Why Create An Intentionally Defective Grantor Trust
An intentionally defective grantor trust is a powerful tool for reducing your family’s taxable estate and taking advantage of gifting exclusions. As with any trust, it is important that it be structured, funded and tended properly to avoid unnecessary taxation, IRS scrutiny or probate disputes.
The estate planning lawyers of Cushing & Dolan, P.C., provide sure handling of these sophisticated instruments. We regularly advise family-owned businesses and high net worth clients with multimillion-dollar estates in the Boston area, and surrounding counties of Massachusetts and New Hampshire. Arrange a consultation today.
How an IDGT Can Be Used in Tax And Estate Planning
The intentionally defective grantor trust (IDGT), also known as an irrevocable gifting trust, is a versatile solution for many scenarios. It could reduce the taxable estate of a family business, for instance, by transferring the non-voting LLC shares into a trust to take advantage of the discounted valuation. Or it might be used to exclude a vacation home, which is not eligible for the homestead exemption, from the taxable estate.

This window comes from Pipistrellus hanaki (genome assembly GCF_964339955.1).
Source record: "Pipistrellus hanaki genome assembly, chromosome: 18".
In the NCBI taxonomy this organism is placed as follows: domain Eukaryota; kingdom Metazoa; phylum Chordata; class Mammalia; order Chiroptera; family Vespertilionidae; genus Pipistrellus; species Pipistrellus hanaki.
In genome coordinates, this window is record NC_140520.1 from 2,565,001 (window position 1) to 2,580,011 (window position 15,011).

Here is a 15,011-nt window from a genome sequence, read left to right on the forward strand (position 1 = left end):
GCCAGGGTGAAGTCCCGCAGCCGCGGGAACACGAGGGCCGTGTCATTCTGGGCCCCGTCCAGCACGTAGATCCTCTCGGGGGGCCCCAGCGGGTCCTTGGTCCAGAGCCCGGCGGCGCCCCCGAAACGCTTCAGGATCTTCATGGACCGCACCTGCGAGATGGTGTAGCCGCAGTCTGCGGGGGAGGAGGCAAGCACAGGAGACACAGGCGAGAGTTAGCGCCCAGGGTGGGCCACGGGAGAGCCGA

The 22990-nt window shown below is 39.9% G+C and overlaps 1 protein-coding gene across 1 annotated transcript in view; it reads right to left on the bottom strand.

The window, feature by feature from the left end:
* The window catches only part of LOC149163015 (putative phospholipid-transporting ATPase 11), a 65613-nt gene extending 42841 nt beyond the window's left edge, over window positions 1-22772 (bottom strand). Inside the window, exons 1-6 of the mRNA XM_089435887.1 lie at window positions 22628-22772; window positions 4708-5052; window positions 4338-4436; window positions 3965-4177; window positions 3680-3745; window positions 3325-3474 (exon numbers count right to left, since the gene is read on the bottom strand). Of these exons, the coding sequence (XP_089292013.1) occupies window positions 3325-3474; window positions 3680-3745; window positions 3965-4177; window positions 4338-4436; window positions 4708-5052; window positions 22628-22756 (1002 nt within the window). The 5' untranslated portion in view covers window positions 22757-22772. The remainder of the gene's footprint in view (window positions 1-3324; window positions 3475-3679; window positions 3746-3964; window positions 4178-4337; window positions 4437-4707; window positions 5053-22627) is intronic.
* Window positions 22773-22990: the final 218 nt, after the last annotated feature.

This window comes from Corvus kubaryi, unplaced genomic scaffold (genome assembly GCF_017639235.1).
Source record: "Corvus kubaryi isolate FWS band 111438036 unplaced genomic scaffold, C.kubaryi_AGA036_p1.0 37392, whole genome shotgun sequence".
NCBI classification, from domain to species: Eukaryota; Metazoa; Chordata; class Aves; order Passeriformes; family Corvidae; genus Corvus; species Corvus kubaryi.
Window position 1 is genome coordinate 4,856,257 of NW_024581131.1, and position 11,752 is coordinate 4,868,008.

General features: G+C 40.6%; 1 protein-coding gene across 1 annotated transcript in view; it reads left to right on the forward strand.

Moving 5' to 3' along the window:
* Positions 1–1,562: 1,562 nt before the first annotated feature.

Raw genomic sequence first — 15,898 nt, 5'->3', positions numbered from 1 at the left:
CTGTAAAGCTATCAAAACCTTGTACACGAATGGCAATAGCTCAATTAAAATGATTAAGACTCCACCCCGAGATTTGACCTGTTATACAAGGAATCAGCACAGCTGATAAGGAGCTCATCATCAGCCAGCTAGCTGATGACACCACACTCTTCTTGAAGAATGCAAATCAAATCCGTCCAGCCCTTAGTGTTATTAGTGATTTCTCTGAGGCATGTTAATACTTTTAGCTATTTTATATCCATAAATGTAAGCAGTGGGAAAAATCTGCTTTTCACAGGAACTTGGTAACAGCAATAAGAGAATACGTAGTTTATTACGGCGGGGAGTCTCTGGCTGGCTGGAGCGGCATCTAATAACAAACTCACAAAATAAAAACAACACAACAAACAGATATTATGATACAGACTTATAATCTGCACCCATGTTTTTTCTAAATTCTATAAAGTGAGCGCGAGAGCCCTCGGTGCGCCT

We understand the estate tax and gift tax implications of trusts and transactions. The intentionally defective grantor trust provides the best of both worlds for tax purposes. While you are living, the assets are taxed at the individual level rather than the trust level. Upon death, the assets pass directly to heirs outside of your estate, avoiding probate and the estate tax hit.
The IDGT is an irrevocable trust. As the grantor, you cannot be the trustee or the beneficiary. Your spouse or children can be beneficiaries, or your grandchildren if established as a generation skipping trust. If your children will inherit the family business or other IDGT assets, our attorneys can incorporate the Crummey trust provisions to preserve the gift tax exclusions.